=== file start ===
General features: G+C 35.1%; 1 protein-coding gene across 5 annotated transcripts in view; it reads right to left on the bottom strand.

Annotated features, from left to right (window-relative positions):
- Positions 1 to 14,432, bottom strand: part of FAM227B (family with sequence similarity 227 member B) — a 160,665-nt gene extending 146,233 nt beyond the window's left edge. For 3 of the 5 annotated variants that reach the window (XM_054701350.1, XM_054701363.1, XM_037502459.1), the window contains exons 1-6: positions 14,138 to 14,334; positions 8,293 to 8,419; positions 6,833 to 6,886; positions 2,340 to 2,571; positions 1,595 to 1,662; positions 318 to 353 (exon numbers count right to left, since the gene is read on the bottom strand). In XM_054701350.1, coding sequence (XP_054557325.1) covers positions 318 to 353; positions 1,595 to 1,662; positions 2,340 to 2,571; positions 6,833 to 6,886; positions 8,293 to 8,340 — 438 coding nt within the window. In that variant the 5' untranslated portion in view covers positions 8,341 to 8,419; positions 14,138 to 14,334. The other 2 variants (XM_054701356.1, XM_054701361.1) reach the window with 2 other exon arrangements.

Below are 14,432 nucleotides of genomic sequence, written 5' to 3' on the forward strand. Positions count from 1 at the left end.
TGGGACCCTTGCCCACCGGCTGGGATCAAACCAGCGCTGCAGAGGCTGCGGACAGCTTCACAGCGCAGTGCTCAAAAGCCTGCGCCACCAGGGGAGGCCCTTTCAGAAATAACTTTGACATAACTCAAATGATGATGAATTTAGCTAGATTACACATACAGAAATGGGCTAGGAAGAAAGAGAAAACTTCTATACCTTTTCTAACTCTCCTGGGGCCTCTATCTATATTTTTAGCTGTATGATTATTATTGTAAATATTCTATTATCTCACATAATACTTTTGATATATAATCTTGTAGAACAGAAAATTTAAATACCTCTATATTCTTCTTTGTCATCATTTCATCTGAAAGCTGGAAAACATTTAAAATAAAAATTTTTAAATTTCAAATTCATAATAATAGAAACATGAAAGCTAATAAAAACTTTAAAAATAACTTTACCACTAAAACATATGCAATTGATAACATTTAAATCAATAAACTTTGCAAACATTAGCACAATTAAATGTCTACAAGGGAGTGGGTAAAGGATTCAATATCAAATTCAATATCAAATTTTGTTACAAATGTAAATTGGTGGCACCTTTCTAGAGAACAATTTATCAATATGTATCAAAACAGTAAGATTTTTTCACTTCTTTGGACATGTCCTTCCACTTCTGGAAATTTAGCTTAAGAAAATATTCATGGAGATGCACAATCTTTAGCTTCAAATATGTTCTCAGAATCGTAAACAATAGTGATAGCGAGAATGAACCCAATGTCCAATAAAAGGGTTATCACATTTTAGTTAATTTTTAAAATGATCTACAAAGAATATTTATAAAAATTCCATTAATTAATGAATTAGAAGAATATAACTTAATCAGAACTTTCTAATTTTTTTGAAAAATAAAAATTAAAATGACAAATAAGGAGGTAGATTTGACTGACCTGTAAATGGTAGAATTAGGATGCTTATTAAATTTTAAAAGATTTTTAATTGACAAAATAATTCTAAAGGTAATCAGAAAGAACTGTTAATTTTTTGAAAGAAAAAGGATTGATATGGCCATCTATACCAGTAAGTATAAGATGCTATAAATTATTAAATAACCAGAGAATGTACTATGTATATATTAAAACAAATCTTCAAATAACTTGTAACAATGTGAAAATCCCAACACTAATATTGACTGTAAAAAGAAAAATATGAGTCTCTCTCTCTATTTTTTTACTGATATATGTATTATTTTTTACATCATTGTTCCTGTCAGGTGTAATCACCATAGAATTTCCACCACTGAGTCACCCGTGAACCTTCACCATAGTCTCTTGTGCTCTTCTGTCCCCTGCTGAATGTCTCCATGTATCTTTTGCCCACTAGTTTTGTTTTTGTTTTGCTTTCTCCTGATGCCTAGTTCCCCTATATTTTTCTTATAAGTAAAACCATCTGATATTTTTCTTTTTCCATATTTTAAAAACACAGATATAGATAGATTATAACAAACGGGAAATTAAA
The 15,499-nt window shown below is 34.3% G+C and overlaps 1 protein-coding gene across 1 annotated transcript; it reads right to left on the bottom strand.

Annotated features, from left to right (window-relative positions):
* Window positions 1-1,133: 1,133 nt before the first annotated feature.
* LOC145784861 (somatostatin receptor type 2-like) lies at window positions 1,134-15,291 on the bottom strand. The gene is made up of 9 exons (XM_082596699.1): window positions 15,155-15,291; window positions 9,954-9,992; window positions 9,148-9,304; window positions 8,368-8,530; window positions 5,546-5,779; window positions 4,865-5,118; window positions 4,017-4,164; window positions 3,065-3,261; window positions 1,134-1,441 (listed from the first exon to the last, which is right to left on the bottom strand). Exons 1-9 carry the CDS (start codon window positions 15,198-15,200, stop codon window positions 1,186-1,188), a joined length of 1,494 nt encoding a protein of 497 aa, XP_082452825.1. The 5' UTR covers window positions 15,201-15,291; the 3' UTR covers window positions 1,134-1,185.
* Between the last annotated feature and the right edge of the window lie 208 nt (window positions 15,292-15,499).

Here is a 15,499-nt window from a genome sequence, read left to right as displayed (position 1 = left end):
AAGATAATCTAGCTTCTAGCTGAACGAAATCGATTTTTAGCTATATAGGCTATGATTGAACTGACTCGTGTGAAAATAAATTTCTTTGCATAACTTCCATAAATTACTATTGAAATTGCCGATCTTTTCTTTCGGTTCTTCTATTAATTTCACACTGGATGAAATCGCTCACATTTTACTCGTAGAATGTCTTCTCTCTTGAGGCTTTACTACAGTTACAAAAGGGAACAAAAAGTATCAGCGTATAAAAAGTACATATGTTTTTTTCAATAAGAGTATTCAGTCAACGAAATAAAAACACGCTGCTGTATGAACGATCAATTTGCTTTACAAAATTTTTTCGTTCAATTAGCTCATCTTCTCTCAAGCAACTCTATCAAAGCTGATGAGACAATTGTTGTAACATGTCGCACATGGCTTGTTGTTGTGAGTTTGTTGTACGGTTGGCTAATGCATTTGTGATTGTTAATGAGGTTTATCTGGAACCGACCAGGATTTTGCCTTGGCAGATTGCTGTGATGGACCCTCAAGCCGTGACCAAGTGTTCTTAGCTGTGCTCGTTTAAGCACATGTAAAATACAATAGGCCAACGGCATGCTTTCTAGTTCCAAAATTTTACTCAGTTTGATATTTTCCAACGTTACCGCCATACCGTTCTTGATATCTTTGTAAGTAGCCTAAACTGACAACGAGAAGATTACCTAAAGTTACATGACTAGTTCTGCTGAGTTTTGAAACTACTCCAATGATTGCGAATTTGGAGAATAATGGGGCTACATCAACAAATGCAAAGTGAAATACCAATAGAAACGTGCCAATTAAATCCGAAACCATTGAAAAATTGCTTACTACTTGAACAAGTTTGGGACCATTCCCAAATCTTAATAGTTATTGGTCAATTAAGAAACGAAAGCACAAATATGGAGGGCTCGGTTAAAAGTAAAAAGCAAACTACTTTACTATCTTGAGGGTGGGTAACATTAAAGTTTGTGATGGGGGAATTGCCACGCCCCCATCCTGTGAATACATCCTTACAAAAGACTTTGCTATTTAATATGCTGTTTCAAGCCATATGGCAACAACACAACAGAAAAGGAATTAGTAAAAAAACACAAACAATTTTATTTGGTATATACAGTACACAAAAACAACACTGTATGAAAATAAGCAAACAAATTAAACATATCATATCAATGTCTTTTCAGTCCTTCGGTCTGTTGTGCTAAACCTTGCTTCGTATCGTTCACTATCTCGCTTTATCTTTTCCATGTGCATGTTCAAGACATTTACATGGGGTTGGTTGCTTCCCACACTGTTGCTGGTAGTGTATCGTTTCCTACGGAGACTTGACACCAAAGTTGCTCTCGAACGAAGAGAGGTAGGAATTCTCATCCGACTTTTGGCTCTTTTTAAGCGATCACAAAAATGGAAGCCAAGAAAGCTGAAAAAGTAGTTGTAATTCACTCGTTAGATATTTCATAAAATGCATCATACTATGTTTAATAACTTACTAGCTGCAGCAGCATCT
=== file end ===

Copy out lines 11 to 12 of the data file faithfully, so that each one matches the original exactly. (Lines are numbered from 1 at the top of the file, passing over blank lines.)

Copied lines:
Here is a 15,499-nt window from a genome sequence, read left to right as displayed (position 1 = left end):
AAGATAATCTAGCTTCTAGCTGAACGAAATCGATTTTTAGCTATATAGGCTATGATTGAACTGACTCGTGTGAAAATAAATTTCTTTGCATAACTTCCATAAATTACTATTGAAATTGCCGATCTTTTCTTTCGGTTCTTCTATTAATTTCACACTGGATGAAATCGCTCACATTTTACTCGTAGAATGTCTTCTCTCTTGAGGCTTTACTACAGTTACAAAAGGGAACAAAAAGTATCAGCGTATAAAAAGTACATATGTTTTTTTCAATAAGAGTATTCAGTCAACGAAATAAAAACACGCTGCTGTATGAACGATCAATTTGCTTTACAAAATTTTTTCGTTCAATTAGCTCATCTTCTCTCAAGCAACTCTATCAAAGCTGATGAGACAATTGTTGTAACATGTCGCACATGGCTTGTTGTTGTGAGTTTGTTGTACGGTTGGCTAATGCATTTGTGATTGTTAATGAGGTTTATCTGGAACCGACCAGGATTTTGCCTTGGCAGATTGCTGTGATGGACCCTCAAGCCGTGACCAAGTGTTCTTAGCTGTGCTCGTTTAAGCACATGTAAAATACAATAGGCCAACGGCATGCTTTCTAGTTCCAAAATTTTACTCAGTTTGATATTTTCCAACGTTACCGCCATACCGTTCTTGATATCTTTGTAAGTAGCCTAAACTGACAACGAGAAGATTACCTAAAGTTACATGACTAGTTCTGCTGAGTTTTGAAACTACTCCAATGATTGCGAATTTGGAGAATAATGGGGCTACATCAACAAATGCAAAGTGAAATACCAATAGAAACGTGCCAATTAAATCCGAAACCATTGAAAAATTGCTTACTACTTGAACAAGTTTGGGACCATTCCCAAATCTTAATAGTTATTGGTCAATTAAGAAACGAAAGCACAAATATGGAGGGCTCGGTTAAAAGTAAAAAGCAAACTACTTTACTATCTTGAGGGTGGGTAACATTAAAGTTTGTGATGGGGGAATTGCCACGCCCCCATCCTGTGAATACATCCTTACAAAAGACTTTGCTATTTAATATGCTGTTTCAAGCCATATGGCAACAACACAACAGAAAAGGAATTAGTAAAAAAACACAAACAATTTTATTTGGTATATACAGTACACAAAAACAACACTGTATGAAAATAAGCAAACAAATTAAACATATCATATCAATGTCTTTTCAGTCCTTCGGTCTGTTGTGCTAAACCTTGCTTCGTATCGTTCACTATCTCGCTTTATCTTTTCCATGTGCATGTTCAAGACATTTACATGGGGTTGGTTGCTTCCCACACTGTTGCTGGTAGTGTATCGTTTCCTACGGAGACTTGACACCAAAGTTGCTCTCGAACGAAGAGAGGTAGGAATTCTCATCCGACTTTTGGCTCTTTTTAAGCGATCACAAAAATGGAAGCCAAGAAAGCTGAAAAAGTAGTTGTAATTCACTCGTTAGATATTTCATAAAATGCATCATACTATGTTTAATAACTTACTAGCTGCAGCAGCATCT